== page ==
The world and beyond – Surviving in the economic jungle

Advice, tips and tricks on how to engage with the UK jobs market and commercial environment, from a female executive's perspective

Archive for February 2014

CAT Magazine announce more developments for Parts Alliance and CRA

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PA article

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Parts Alliance announce CRA as retained partner to support people strategies

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group-logos

Announcing an important development for CRA

as the Parts Alliance focus on staff development.

I am delighted to quote the following article that appeared in the recent ADF newsletter  :

“Following recent developments in the four HgCapital-owned businesses within The Parts Alliance, Peter Sephton, their Group CEO has announced a major focus on training, support and investment in staff at GMF, CES, SCMF and Allparts.

Cathy Richardson and CR Associates have been retained to develop best-in-class retention and recruitment initiatives to safeguard the company’s investment in the people currently employed across the four operating companies.

Cathy, Recruitment Practitioner and Principal of CR Associates, is an experienced coach and business consultant with more 25 years experience working with global and medium-sized organisations particularly within the UK automotive industry.

Peter Sephton said, ‘’We are investing in new branches, expanding the number of parts advisors and sales people in existing branches and training our people through our Parts Alliance Academies. 

“Ensuring a stable working environment for our current staff, as well as getting world class processes in place to deliver our growth plans are essential. We believe Cathy’s knowledge and expertise in the Parts Distribution Aftermarket will play a central part in achieving this.”

The Academy approach is part of a 10 step programme introduced by Peter in November 2013 which is being rolled out during 2014. Twenty six branch managers attended a two-day Academy course looking at how a high performing branch team operates. “Our businesses serve thousands of local customers and our branches are the front line,” said Peter.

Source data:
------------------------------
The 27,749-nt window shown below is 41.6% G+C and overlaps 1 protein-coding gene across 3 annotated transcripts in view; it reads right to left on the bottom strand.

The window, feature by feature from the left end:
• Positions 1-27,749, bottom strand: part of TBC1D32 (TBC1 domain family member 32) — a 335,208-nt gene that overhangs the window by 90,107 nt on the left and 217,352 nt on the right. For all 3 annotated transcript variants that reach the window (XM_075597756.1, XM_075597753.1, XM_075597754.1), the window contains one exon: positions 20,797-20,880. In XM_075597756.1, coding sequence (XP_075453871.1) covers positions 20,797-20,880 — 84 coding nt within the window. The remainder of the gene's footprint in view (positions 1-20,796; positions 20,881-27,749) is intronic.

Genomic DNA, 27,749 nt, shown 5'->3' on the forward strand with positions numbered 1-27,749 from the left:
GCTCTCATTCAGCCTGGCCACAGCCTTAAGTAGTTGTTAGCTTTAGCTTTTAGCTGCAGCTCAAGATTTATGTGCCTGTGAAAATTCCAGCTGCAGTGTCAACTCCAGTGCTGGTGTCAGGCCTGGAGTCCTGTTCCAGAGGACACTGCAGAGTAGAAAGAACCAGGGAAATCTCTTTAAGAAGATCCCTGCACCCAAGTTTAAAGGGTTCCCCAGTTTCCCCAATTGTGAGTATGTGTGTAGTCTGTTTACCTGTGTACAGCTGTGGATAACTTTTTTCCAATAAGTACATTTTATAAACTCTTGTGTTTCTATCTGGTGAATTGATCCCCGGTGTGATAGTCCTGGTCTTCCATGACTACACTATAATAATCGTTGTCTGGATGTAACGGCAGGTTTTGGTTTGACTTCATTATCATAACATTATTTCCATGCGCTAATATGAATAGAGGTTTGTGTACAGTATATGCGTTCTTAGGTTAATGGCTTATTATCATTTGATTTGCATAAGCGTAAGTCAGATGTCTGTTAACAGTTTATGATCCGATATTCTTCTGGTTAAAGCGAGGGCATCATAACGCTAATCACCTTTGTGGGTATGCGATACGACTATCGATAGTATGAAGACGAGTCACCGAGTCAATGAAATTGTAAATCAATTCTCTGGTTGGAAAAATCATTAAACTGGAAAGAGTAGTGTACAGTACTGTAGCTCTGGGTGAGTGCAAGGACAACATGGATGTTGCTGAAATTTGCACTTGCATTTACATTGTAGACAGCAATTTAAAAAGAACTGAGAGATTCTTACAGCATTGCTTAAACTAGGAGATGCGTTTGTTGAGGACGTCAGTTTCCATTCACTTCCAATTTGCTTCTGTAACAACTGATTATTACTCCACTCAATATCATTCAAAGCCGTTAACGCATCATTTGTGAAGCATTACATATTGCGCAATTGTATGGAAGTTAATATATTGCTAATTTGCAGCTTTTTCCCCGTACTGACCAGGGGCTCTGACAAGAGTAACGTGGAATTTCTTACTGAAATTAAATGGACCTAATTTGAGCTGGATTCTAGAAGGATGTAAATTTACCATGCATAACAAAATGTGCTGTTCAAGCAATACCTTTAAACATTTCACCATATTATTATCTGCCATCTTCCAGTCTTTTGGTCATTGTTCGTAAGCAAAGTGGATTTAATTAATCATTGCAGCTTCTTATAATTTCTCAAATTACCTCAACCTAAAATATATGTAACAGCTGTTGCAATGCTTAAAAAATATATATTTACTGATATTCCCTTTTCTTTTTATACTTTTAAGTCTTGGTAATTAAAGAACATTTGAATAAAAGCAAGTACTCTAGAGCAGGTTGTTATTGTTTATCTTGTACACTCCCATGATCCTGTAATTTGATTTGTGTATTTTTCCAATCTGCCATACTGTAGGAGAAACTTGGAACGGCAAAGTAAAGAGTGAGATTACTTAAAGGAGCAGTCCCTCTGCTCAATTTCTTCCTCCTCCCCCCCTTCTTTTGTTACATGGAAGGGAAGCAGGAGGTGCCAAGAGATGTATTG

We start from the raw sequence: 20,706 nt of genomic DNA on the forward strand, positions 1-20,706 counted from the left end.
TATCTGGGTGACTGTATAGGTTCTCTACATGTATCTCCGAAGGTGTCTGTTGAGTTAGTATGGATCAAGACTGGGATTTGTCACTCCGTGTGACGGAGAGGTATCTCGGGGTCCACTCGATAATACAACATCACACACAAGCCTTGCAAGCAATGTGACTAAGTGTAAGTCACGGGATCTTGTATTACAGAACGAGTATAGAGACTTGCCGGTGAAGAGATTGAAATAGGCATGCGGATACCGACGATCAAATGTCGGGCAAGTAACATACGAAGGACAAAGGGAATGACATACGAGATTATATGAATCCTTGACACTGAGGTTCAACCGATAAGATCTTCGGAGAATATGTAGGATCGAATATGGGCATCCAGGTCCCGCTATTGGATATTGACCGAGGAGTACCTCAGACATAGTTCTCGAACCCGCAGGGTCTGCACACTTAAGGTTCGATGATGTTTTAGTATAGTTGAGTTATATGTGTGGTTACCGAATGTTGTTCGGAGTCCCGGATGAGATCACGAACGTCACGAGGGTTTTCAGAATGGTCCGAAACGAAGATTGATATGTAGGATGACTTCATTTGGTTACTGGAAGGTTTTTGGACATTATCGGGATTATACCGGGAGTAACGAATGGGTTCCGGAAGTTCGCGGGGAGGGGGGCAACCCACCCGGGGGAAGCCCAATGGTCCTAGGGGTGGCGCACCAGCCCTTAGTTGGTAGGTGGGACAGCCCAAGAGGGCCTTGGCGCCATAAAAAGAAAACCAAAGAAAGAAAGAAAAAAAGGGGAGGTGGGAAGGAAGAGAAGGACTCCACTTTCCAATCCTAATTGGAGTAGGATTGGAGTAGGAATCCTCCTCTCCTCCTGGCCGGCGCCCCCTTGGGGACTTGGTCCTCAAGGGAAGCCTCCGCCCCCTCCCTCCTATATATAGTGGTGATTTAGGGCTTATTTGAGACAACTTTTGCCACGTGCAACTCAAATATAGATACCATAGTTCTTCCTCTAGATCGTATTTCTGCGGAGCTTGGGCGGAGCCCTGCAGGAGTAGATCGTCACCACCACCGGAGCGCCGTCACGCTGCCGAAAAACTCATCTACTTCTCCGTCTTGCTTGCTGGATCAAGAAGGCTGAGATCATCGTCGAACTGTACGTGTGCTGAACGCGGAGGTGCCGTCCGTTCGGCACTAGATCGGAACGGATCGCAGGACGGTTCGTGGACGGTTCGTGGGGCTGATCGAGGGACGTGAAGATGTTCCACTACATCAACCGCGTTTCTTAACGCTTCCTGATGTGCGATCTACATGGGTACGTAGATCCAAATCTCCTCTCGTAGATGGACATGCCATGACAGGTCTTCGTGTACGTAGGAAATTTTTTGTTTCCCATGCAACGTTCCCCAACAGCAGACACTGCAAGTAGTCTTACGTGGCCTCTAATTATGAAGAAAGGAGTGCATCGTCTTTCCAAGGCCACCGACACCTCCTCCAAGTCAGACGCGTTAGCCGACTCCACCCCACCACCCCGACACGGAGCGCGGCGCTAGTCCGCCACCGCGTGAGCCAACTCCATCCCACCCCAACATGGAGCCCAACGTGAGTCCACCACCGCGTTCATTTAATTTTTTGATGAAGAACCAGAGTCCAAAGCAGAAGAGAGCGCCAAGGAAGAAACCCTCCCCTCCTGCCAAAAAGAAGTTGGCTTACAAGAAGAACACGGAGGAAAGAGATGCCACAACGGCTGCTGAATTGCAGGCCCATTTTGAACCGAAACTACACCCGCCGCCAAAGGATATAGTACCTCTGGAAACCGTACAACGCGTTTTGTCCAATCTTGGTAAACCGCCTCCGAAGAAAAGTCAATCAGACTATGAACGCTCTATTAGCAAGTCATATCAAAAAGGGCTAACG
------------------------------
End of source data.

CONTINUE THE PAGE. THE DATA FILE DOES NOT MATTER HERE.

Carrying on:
To speed up decision-making and sharing of best practice, Peter has already aligned the four businesses into two regional alliances, the Western Alliance formed from GMF and CES and the Eastern Alliance, formed by SCMF and Allparts.  Each Alliance shares resources, systems and best practice to accelerate growth, facilitate new branch openings, develop staff training and invest in tools to take customer service to world leading standards.

Peter added, “This is a genuinely exciting time for the two new Alliances, our four brands, our employees and our customers and demonstrates the strength of The Parts Alliance as these activities will benefit all members.

“It will also provide outstanding opportunities for the personal growth of our colleagues as we connect our people through Cathy’s input, and give added focus to best practice – a cornerstone of our strategy of local strength and a unified operating model.”

Cathy said, “I am delighted to be involved in such a thrilling development in the Aftermarket. After many years of very little change, new developments in The Parts Alliance will bring fresh opportunities in many areas. I look forward to being a part of it.”

Written by Cathy Richardson

February 20, 2014 at 11:58 am

Posted in Recruitment

5 questions not to ask at interview (And more!)

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Bad questions

Towards the end of an interview, almost every employer will ask, “Do you have any questions for me?” Job applicants should put just as much thought into asking questions as they do answering questions. Whether you intend it or not, each question you ask has the potential to reflect your knowledge of the company, your interest in the position, and your work ethic.

That’s why it’s important take the time to come up with thoughtful questions for each interview. Here’s a list of interview questions to ask the employer you can use as a starting point for creating your own list of questions.

Last week, I blogged about the good questions candidates ask. This week, I thought it only fair to look at which questions definitely not to ask at interview.

1. What is the salary for this position?
Do not ask this question on a first interview. If you know that you will refuse a job that pays less than a certain amount, you can state the amount in your cover letter. However, if you are even somewhat flexible regarding salary, it is best not to discuss compensation until you are offered a position. Wait until the appropriate time. Sooner or later, they will want to know how much you want to earn. Don’t ask until the interviewer raises the subject. If you do, you risk looking greedy and motivated by the wrong things.

2. What does your company do?

Errr….. Should you have checked the website before you accepted the interview offer? Avoid asking any questions about the company that you could have researched beforehand on the company website. These questions demonstrate that you have not done your research, and imply that you are not interested in the position.

3. When can I take time off for vacation?
Do not discuss previous commitments before being offered a position. Asking about time off before getting a job offer implies that you are not going to be a fully committed employee.

4. How many hours will I be expected to work each work? Will I need to work on weekends? WHen do I get holiday?